Case Study: Hollywood in India: Protecting Intellectual Property (Cases A and B)
-Read the case
-Watch trailers from the movies Hitch and Partner. Clips can be found on YouTube.
-Watch trailers for the movies My Name is Khan and Forest Gump. Clips can be found on YouTube.
Directions: Answer the following 7 questions in 14 pages (2 pages per question)
1. How can we identify plagiarism in a movie? How about software, images and books?
2. Is Partner a plagiarized version of Hitch? How can you tell? Both movies are about a Ã¢â‚¬Å“dating coachÃ¢â‚¬Â, i.e., a man who helps other men make an impression on women they wish to date. Why canÃ¢â‚¬â„¢t we have two different movies with the same idea?
3. Is the same idea going to generate the same audience experience when implemented in two different settings or two different languages?
4. Consider the issue of plagiarism in a book. At how many Ã¢â‚¬Å“exactly sameÃ¢â‚¬Â words to you draw the line? How many lines of computer code need to be the same to judge that one piece of software is a plagiarized version of another? Is such a Ã¢â‚¬Å“bright lineÃ¢â‚¬Â really necessary?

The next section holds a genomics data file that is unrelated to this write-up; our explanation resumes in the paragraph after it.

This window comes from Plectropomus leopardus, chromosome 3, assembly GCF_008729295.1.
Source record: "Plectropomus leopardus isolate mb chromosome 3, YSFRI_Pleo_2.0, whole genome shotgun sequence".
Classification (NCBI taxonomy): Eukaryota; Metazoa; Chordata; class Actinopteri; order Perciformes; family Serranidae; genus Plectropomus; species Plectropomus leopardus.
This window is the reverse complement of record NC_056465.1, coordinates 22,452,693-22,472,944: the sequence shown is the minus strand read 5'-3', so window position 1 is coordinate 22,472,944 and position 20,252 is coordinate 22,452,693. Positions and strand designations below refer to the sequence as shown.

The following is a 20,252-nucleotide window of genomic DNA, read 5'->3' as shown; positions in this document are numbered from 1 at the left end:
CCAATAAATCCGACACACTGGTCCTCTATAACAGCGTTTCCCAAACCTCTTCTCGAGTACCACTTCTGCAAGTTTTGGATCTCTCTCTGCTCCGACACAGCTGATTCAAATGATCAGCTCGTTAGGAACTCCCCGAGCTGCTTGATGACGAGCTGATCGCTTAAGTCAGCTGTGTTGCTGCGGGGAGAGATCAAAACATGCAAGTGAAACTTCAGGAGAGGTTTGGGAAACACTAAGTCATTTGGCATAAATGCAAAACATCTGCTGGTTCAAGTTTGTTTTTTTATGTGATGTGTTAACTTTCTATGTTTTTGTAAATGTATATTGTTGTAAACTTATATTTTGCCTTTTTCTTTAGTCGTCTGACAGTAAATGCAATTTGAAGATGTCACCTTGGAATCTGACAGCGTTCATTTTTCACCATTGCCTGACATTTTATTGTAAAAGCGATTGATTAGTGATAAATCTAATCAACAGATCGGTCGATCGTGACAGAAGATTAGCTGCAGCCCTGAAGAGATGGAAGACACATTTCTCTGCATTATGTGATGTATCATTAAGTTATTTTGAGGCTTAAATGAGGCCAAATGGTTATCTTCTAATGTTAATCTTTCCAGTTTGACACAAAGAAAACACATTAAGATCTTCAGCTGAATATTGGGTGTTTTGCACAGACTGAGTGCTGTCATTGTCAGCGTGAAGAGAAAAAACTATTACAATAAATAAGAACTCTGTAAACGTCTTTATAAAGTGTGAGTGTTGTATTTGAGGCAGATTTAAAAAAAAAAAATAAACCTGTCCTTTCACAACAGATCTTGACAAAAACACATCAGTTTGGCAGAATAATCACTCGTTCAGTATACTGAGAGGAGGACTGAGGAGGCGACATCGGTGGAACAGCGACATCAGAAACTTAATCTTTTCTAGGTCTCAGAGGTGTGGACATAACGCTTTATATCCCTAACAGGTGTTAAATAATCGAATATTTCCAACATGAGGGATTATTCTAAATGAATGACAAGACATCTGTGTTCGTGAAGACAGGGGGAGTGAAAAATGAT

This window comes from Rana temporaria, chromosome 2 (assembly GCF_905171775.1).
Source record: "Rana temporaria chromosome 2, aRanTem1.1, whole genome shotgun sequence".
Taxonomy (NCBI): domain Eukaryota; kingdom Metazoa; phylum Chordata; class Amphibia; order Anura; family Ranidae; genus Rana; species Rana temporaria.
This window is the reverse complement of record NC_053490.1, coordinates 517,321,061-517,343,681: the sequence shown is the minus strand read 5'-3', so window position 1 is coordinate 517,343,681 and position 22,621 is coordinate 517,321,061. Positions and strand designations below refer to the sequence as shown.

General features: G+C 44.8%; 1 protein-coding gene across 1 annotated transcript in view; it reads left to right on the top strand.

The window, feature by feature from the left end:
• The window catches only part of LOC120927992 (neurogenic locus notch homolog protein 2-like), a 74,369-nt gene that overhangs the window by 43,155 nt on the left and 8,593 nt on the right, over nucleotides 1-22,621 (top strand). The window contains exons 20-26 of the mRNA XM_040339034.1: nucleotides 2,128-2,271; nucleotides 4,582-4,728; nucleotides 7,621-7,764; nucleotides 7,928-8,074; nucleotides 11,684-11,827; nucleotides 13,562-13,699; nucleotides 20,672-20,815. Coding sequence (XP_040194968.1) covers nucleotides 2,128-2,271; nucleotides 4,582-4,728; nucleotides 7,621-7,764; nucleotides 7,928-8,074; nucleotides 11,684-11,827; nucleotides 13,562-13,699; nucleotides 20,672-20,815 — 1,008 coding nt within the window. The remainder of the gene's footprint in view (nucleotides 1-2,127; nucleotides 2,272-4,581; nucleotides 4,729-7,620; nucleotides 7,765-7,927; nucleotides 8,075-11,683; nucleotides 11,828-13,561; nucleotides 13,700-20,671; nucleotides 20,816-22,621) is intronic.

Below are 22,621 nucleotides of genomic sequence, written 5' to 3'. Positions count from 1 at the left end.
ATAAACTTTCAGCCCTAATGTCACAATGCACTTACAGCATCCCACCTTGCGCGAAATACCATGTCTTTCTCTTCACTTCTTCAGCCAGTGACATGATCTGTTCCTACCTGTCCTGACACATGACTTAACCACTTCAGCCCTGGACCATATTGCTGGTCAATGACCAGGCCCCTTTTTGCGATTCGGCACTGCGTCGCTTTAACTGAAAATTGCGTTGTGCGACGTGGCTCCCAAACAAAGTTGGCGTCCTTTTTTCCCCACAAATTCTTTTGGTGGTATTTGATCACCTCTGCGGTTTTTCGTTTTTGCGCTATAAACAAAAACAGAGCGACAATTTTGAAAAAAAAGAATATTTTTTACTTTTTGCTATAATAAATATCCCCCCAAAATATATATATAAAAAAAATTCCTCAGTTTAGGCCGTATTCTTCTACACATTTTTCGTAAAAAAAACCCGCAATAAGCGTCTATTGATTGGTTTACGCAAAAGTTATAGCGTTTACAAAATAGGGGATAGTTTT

5. Now you have these two movies: My Name is Khan is about an autistic man who falls in love, who wanders all over the United States in a quixotic quest, who quotes his mother all the time and gets to meet the President of the United States. Forest Gump is also about a somewhat different type of person, who falls in love, who happens to run all over the United States, who quotes his mother a lot and gets to meet the President of the United States. Is one character a plagiarized version of the other?
6. How can a movie studio prevent plagiarism?
7. What strategies should Fox Star adopt to combat potential piracy of My Name is Khan? Please consider the costs and benefits of each strategy you suggest.